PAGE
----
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Spanish engineering for Japanese nylon

Last June, the Japanese group UBE, one of the world's largest nylon manufacturers, inaugurated the expansion project for its Castellón plant, thus increasing its production from 30,000 to 70,000 tonnes a year.

Following various expansions and technological innovations, this centre has become its largest in Europe and will cater for new markets such as the United States. 

The Japanese group came to the El Serrallo chemical complex in Castellón more than two decades ago, when it acquired the firm Proquimed. In 2013, UBE carried out an initial expansion, the project for which was also awarded to Ayesa, in "open book" mode.

As a result of the successful collaboration between the two companies, UBE once again trusted in Ayesa to carry out this large-scale expansion, awarding it the entire contract, in "open book" mode once again. This includes the reviewing of the basic engineering carried out by UBE, the detailed engineering, purchases management and the construction of the new manufacturing line.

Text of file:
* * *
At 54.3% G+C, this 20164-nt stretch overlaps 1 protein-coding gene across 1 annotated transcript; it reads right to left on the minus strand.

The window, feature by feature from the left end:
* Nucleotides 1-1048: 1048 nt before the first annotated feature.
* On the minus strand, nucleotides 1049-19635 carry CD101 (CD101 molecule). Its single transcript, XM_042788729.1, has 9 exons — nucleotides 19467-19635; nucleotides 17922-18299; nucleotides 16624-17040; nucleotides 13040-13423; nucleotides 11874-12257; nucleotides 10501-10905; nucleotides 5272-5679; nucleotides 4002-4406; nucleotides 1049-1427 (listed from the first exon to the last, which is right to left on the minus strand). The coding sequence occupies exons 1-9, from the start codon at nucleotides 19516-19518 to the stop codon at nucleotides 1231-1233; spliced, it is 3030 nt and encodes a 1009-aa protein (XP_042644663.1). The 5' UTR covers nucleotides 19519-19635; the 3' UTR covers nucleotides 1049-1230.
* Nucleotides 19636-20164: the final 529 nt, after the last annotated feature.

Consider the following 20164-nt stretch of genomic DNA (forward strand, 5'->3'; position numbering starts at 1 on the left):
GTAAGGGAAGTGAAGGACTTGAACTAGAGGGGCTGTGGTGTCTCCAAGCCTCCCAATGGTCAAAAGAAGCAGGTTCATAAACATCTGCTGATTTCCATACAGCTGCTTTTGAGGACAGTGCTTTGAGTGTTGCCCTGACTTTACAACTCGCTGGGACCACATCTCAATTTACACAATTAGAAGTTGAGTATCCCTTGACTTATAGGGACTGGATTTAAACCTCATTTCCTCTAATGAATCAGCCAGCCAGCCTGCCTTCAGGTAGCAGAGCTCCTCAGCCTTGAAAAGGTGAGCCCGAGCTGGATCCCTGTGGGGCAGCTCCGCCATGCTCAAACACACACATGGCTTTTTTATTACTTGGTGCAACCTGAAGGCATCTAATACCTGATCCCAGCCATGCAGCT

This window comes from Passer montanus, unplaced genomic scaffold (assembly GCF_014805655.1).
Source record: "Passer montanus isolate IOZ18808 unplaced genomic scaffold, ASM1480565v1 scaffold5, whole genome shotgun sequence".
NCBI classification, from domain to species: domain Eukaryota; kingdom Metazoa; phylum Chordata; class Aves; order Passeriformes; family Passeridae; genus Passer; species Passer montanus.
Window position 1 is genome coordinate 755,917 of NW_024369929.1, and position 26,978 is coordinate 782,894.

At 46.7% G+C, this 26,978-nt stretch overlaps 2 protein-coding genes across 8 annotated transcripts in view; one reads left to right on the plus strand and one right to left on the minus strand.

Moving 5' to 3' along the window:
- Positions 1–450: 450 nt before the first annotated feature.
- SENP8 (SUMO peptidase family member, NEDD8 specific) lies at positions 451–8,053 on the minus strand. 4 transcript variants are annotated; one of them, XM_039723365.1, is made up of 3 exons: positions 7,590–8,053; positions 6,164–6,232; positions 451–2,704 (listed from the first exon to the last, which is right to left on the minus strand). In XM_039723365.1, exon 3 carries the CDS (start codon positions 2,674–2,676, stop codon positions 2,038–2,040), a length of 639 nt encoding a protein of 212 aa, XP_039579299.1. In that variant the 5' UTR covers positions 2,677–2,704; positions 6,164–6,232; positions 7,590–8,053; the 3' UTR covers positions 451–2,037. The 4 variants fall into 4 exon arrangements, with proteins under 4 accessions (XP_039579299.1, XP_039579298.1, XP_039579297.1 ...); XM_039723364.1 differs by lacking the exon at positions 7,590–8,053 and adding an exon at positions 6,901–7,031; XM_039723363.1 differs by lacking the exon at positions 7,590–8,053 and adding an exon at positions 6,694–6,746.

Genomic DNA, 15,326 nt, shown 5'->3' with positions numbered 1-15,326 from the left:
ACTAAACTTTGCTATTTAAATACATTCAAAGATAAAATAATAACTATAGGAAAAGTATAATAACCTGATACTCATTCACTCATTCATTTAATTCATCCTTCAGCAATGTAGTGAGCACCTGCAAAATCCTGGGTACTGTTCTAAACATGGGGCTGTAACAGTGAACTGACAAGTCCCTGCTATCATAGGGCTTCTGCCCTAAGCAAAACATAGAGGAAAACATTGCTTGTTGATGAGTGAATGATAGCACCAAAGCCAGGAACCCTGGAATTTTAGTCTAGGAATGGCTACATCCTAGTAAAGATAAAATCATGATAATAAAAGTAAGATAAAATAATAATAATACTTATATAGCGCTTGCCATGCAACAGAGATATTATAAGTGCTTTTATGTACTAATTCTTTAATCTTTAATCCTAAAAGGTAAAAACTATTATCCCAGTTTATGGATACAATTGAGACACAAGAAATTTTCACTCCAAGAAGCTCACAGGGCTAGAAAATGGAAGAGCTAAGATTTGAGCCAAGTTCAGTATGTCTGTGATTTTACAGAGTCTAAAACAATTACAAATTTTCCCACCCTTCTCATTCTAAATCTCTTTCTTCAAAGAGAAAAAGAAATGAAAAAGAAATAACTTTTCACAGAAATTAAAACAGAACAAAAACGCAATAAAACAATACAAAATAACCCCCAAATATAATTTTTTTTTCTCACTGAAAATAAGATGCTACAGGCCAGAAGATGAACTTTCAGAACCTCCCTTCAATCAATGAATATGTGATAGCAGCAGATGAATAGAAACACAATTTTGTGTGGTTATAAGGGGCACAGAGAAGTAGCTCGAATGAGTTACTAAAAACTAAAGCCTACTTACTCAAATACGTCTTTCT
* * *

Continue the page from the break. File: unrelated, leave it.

It's the largest industrial project carried out by Ayesa to date, especially in the field of chemicals. And not just due to the size of the contract, but also due to the technical complexity, cost and demanding execution deadlines.

 

 

Polyamide or nylon is a growing market as the most technologically advanced firms are increasing their demand to replace the use of polyvinylidene chloride film (PVDC), used for food and hygiene product packaging and detergents.

The new plant can produce various types of medium and high viscosity nylon and copolymers, with technical applications in the automobile and food protection industries and the industrial manufacturing of monofilaments, fishing nets and other engineering components.

UBE produces nylon resin in three plants spread throughout the world, with a combined annual capacity of 198,000 tonnes of product, of which 70,000 correspond to Spain

Its product is particularly recognised for its quality and great processing capacity in extrusion applications, such as film for the packaging of food products.